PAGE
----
Kyle Welcher has a strong personal brand

Strong Personal Brands


The fishing industry beyond bags and blue trophies

It all changed with COVID. Social media grew as quickly as the virus, transforming from an “emerging disruptor”to a fundamental pillar in the fishing industry’s marketing strategy. Platforms like TikTok, Instagram, YouTube, and Facebook are now central to these efforts, with specialized agencies and dedicated budgets pushing marketers to expand their digital presence. This shift has made it challenging to pinpoint where marketing dollars should be most effectively allocated.

The one constant? Strong personal brands.

Brand Power

The power of a personal endorsement is a timeless market­ing tactic in bridging the gap between brands and consumers. Modern anglers have the opportunity to leverage trust and engagement, serving as a direct, persuasive link.

With the correct execution by the right influencers, businesses can earn enormous profits. Followers flock to authenticity, and are far more receptive to an endorsement that feels like a personal recommendation rather than a corporate ad. Brands, in turn, expand their reach and increase their engagement across the market.

If anglers with strong personal brands have become the backbone of an effective marketing budget in the fishing industry, how can your business wet its own line? Still in search of a clear recipe ourselves, we brought in two professional anglers and one marketing expert who have the credentials to impart wisdom.

Key Influence

John Crews has a strong personal brand

Enter John Crews and Kyle Welcher, a pair of anglers who have made a living by establishing a personal voice online. Both own prodigious fishing resumes, having each quali­fied for the Bassmaster Classic on multiple occasions to go along with a cluttered trophy case.

Crews has two Elite Series wins to his credit, and Welcher is the reigning Bassmaster Angler of the Year. Both have long-term relationships with sponsors and have firmly cemented themselves as credible endorsers of products in the eyes of consumers through their social media channels.

Meanwhile, Mike Anselmo, who has served as the marketing manager at Striker Brands and as the di­rector of marketing for Northland Fishing Tackle and Bagley Baits, has collaborated with both.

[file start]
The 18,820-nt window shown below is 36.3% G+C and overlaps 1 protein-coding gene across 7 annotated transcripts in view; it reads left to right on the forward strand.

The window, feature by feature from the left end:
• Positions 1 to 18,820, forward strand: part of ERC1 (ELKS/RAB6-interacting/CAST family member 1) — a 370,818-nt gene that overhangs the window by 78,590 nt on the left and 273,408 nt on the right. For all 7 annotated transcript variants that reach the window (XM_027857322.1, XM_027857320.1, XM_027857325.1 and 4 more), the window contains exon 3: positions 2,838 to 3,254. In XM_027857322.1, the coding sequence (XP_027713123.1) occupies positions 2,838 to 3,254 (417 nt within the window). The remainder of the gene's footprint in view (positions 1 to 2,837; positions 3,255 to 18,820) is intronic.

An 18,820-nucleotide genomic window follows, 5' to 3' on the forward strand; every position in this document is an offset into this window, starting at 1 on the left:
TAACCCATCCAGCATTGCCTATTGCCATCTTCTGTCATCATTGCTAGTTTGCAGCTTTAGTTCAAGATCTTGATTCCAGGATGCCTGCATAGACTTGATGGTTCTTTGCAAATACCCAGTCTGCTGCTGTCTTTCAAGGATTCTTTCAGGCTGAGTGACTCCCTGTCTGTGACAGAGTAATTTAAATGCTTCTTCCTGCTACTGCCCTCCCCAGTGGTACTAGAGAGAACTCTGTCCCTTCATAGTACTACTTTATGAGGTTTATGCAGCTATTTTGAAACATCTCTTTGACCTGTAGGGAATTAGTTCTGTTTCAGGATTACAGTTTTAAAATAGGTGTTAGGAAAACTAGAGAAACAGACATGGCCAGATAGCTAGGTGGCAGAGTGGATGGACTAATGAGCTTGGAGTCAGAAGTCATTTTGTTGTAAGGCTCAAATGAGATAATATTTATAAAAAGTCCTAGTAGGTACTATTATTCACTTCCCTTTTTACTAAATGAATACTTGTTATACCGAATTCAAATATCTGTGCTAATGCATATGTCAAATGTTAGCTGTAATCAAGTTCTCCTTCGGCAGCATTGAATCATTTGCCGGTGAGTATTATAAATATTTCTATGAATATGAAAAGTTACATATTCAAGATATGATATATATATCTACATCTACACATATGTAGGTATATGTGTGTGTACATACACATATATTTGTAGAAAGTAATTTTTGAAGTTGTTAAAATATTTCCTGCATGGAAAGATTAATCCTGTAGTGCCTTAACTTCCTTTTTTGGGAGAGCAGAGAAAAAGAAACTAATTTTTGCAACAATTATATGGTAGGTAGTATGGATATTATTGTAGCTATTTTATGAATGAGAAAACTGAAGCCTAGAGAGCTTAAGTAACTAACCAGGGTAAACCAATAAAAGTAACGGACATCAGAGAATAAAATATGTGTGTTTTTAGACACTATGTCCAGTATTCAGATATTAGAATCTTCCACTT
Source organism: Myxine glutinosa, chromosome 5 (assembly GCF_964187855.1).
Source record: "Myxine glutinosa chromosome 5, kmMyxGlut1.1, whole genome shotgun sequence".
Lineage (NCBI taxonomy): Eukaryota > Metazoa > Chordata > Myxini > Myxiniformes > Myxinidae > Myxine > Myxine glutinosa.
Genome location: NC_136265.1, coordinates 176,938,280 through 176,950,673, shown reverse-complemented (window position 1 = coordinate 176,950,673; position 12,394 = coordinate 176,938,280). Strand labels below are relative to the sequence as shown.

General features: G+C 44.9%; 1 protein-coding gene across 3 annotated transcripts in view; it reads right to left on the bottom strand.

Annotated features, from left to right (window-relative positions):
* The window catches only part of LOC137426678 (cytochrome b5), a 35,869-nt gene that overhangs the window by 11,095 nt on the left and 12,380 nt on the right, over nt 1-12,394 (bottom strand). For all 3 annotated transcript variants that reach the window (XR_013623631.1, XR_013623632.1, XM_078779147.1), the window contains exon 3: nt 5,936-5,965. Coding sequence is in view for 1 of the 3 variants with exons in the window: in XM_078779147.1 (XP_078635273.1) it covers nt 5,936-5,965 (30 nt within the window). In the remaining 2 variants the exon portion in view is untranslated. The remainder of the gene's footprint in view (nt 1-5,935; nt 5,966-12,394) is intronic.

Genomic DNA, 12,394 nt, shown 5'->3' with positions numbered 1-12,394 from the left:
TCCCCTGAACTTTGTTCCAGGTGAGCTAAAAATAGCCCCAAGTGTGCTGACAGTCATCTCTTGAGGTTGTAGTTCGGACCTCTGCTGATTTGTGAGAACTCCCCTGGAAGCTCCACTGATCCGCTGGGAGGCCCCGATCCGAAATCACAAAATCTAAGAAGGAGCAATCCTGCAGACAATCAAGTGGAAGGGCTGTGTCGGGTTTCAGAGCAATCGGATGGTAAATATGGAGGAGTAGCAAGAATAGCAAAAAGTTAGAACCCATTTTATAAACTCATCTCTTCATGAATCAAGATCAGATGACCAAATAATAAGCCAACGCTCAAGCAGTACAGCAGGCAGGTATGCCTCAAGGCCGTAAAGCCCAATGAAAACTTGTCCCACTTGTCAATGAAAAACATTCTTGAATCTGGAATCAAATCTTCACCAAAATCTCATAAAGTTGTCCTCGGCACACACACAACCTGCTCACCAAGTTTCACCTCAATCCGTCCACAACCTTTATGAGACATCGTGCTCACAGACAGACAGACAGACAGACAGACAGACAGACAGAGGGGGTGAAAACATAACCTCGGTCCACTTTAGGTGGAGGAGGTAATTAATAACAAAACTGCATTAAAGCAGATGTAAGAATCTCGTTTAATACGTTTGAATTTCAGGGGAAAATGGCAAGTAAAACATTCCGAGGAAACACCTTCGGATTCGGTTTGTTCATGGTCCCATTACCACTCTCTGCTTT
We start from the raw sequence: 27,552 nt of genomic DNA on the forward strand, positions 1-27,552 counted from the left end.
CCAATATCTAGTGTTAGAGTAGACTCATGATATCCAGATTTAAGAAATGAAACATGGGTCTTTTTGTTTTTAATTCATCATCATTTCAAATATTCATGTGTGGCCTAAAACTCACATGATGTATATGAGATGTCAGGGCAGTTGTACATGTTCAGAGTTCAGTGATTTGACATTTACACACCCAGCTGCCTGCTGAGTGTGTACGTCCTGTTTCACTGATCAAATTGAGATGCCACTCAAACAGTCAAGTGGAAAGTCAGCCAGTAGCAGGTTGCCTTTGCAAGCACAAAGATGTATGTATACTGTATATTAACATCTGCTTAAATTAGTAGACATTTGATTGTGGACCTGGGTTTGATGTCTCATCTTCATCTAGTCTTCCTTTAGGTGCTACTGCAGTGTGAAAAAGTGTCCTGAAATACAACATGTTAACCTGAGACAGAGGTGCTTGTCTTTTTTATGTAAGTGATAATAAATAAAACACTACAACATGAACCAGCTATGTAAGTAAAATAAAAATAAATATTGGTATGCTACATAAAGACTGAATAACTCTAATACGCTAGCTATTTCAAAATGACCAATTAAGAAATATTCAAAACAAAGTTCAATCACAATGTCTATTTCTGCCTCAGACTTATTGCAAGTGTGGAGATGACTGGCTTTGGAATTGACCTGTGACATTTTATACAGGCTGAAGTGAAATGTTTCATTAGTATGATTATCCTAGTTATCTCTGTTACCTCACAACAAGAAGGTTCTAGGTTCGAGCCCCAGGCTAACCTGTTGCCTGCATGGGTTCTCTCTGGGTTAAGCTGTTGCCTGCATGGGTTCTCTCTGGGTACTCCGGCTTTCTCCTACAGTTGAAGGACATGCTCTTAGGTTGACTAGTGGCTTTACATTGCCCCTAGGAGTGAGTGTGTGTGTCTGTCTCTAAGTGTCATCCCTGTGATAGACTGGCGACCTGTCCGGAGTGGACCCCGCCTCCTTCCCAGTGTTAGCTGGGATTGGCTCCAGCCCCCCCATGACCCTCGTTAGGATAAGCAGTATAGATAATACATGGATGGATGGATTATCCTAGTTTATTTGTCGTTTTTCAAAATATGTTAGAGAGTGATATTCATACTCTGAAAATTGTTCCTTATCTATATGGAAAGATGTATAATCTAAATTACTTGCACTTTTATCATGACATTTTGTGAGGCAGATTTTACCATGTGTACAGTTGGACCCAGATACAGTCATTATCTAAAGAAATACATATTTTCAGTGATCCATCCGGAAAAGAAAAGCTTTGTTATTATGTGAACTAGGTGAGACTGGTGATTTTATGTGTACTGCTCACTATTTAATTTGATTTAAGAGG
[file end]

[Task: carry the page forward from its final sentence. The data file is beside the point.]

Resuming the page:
“As a marketer, I was naturally drawn to both Kyle and John because of their social media presence,” Anselmo said. “Striker was just launching premium rainwear nationally; Kyle was a rookie coming into B.A.S.S. and John was an established veteran. I wanted to work with guys who were ahead of the curve on the social media front.”

In order to maximize his marketing dollars and reach more potential customers, Anselmo made certain the two anglers displayed commitment to their various social media platforms. However, he mostly gives them free rein, a testament to a level of confidence that only blooms with results.

“Both had an audience and were established on social media,” Anselmo said. “I didn’t want to have guys who needed to be convinced about increasing their social media presence. I let them be creative. They come off as honest, unscripted, and believable—because they are. They understand the routine and go about their business the only way they know how.”

Part of the Job

John Crews has a strong personal brand

Crews embraced the power of social media 16 years ago, posting his first YouTube video and integrating it seamlessly into his career. To him, being active on social platforms isn’t extra work; it’s an essential part of the job.

Boasting nearly 600 instructional and review videos, his stance carries weight. “Be present and active on social,” Crews said. “It’s part of the job requirement. You can’t just go fish tournaments anymore. I’ve enjoyed success and wins, but I hustle everywhere, including bringing value to my partners through social media efforts—ranging from techniques on the water to meticulous equipment maintenance off the water.”

Expanding his role beyond just angling, Crews is also the entrepreneur behind Missile Baits. His approach to social media is two-fold, as not only does he promote his personal brand, but also his company, Missile Baits.

The decorated angler also collaborates with industry giants like SPRO and Cashion Rods.

“Your value to a company isn’t only in your social footprint,” he noted. “Some partners seek my marketing insights, while others involve me in product development.”

Crews’ partnerships are diverse, each requiring a unique contribution—a reflection of his multifaceted expertise and influence.

“Build your own audience and monetize your content,” Crews tells up-and-coming tournament anglers. “It’s vital for your sponsors and crucial for your personal brand.”

Exceeding Partnership Expectations

Welcher’s rise on social media, on the other hand, came much earlier in his career. In fact, he was cultivat­ing a YouTube audience well before his debut cast in the Elite Series. Now entering his sixth year in the circuit, his 9-­year-old YouTube channel thrives, nearly matching Crews’ video count despite being half the age.

“To me, it’s a partnership with the companies I represent,” Welcher said. “It makes sense to be consistent and regularly promote through content creation. I don’t have to think about hitting a minimum number of posts or stories; it’s about frequency and building a consistent message with your audience that provides value.”